The Maharashtra government had been ambivalent about what Dahi Handi is till late Wednesday night, till it issued a government resolution (GR) categorising it as an "adventure sport". It is now "a cultural event" while the process of forming a "human pyramid was an adventure sport"’ as per a gist provided by The Times of India.
That is a turnaround definition from its earlier view. Hours before that the Supreme Court was told by the government, seeking a review of its earlier restrictions on Dahi Handi, that the exercise of forming pyramids was "associated with religion and it would hurt the people’s sentiment if the restrictions on height continued".
The government had vacillated for two full years, though, after the 2014 orders of the Bombay High Court putting restrictions on the manner in which Dahi Handi is held, Education and Sports Minister Vinod Tawde had told the legislature then that government would categorise it as an adventure sport, but did not move a muscle hoping the courts would take the call.
So the pendulum has swung merrily: First, affirmation that it was an adventure sport, then quiet till matters came to a head in the Supreme Court, then a plea that it be allowed because it was religious, and can hurt sentiments, and suddenly, back to adventure sport. This hits the credibility of the authorities who just cannot make up their minds, but are ready to be persuaded to make choices for political expediency.
BJP, which leads the government, did not want to earn the ill-will of voters and play into the hands of both the Shiv Sena — its inimical partner in government and a rival outside — and the Maharashtra Navnirman Sena that were taunting it. The case was not properly represented, they had alleged, allowing courts to intervene in matters religious. These are serious rivals for BJP; it wants to end the stranglehold of Sena on the civic bodies in Thane and Mumbai where Dahi Handi is a big thing.
Despite this sleight of hand of issuance of a GR, the authorities may still be vulnerable in getting into a pickle with the apex court, should someone move a contempt of court case. Because, regardless of what it was — sport or socio-religious — it has to ensure the adherence to the norms set by the court — a cap of 20 feet for the pyramid, and not allow use of children, that is persons under 18 to be in it.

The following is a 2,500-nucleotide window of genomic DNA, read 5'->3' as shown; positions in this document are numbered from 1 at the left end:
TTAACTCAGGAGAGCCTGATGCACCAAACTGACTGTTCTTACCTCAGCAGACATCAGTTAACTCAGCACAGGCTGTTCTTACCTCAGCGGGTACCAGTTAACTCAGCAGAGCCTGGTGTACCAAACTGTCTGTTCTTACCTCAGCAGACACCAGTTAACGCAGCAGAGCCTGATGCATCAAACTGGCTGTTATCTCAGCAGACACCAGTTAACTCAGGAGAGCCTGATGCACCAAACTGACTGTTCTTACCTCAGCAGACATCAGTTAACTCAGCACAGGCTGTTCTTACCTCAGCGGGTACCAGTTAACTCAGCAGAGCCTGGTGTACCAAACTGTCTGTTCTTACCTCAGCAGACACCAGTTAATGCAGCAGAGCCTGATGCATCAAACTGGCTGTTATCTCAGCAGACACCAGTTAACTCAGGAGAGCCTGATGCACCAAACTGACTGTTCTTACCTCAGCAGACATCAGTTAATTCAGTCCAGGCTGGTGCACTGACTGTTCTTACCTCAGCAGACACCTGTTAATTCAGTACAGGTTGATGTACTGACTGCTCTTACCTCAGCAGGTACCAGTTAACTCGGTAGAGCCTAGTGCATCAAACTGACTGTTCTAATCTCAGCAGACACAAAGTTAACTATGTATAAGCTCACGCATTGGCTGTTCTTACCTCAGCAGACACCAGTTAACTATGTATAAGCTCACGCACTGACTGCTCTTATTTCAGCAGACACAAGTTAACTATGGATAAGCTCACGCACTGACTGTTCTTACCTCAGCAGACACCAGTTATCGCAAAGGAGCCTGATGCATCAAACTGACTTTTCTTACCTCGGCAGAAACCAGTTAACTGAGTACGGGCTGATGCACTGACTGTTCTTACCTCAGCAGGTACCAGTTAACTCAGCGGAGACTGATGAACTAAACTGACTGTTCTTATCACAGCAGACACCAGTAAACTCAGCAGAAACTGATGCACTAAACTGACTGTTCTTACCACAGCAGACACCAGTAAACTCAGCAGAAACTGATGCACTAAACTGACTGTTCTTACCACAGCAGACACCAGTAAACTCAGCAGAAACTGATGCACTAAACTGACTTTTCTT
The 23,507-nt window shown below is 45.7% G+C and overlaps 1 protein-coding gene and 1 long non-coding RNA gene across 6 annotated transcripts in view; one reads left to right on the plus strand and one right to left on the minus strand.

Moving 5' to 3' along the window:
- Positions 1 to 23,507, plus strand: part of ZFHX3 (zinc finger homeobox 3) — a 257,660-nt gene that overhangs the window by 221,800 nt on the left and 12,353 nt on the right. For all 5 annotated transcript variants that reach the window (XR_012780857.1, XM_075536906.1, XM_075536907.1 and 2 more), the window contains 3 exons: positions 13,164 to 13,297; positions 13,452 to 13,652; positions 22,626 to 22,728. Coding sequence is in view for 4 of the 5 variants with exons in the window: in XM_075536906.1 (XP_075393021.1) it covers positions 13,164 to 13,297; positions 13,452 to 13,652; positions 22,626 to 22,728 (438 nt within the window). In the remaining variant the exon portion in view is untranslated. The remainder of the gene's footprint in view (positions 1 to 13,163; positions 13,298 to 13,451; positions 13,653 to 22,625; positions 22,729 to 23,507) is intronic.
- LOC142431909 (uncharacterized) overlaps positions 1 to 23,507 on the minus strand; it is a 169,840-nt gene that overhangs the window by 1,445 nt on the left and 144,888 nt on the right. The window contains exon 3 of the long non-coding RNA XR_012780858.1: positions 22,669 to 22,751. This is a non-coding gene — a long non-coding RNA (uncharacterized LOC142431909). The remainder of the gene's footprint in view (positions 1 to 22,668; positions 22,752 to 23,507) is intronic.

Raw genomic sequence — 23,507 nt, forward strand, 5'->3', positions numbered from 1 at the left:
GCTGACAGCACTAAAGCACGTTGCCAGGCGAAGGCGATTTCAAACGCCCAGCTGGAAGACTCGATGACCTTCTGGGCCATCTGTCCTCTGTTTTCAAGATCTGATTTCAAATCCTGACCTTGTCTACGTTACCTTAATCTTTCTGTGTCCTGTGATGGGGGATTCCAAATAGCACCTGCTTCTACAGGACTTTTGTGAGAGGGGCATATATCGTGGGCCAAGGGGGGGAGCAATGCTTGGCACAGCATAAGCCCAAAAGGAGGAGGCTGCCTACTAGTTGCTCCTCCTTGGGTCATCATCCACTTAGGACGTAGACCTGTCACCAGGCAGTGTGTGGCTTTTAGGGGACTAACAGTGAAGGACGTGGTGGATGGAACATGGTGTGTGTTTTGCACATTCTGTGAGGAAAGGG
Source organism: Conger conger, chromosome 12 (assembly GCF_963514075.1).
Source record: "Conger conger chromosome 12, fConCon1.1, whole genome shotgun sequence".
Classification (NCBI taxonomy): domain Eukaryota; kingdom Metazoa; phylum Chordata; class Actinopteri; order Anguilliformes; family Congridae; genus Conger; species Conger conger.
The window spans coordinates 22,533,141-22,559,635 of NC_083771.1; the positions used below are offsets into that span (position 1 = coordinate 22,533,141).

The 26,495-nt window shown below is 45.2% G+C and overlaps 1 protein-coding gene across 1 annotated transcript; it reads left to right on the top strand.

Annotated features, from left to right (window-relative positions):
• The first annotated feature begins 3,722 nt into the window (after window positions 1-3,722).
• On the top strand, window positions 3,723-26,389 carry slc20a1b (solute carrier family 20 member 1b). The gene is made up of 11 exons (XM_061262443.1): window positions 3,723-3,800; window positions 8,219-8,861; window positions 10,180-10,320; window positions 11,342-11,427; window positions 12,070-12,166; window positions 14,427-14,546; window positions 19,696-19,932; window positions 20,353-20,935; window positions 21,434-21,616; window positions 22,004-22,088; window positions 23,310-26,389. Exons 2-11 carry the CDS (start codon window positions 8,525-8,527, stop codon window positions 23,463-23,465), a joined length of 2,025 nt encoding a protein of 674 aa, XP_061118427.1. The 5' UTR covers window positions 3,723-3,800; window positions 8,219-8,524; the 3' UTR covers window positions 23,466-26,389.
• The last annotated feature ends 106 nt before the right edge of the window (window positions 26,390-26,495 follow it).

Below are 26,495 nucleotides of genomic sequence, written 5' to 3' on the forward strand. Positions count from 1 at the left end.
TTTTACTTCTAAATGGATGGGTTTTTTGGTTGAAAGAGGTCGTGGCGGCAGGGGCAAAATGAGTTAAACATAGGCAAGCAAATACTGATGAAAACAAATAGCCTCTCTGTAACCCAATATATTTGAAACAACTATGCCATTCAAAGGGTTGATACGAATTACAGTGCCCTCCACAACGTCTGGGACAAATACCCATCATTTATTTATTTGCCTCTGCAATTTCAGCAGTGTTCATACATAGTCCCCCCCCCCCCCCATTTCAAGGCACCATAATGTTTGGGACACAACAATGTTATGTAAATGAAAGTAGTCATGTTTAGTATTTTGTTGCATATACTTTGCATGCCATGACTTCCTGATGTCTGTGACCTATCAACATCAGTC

Already, according to Marathi media reports, the Govindas and their mandals have started talking about how to get around it. They seem to interpret the order as one which has a cap when reaching the pot held up, but not when they "give a salaami’". A salaami is forming the pyramid but not reaching for the pot. This happens when it already has been taken by an earlier group.
Which means, the Govinda teams may attempt the formation of tall pyramids, and that could mean trouble for them as well as the government. One version is that the height of the pyramid would depend on how high the pot is kept, and that is the business of the organisers, not the Govindas. In short, things could get ugly.
They may videograph the events — Pratap Sarnaik, a Thane MLA, who is in competition with his peer, Jitendra Ahwad, had notched up the benchmarks and had said on TV that it has "become an event’", while promoting a Marathi movie on Govindas he had produced — but to what purpose? When politicians get involved, law takes a backseat, which is quite axiomatic in our no-questions-asked society.
The organisers of these, as well as 'Ganeshotsavs', just ignore the rules with impunity. And that transgression of rules is a norm. There are rules that not more than a third of the road width could be taken up for the pandals for 'Ganeshotsav', but they take away much more, including the footpath space. In Thane, over a thousand such illegal pandals were found last year and fined. But this year, to let them set up again, the civic body waived it.
Only towards the end of the day would the real picture emerge. But what was seen this morning at about 7 in Thane speaks of the way the day could shape. At two crucial junctions of narrow roads, pandals were being put up, blocking almost the entire carriageway. This is not new, but given the way the court has responded there seems no respect for law.
Would politics energise defiance of the ruling? Or as it has in only a few cases, tamed the enthusiasm? Would it see an effete authority just winking at it all and hope no contempt of court petition was moved against non-enforcement of its orders? It is patent that some political parties are keen on a confrontation, but hopefully, wisdom prevails at the last minute. Would they keep the pots low, or keep it boiling?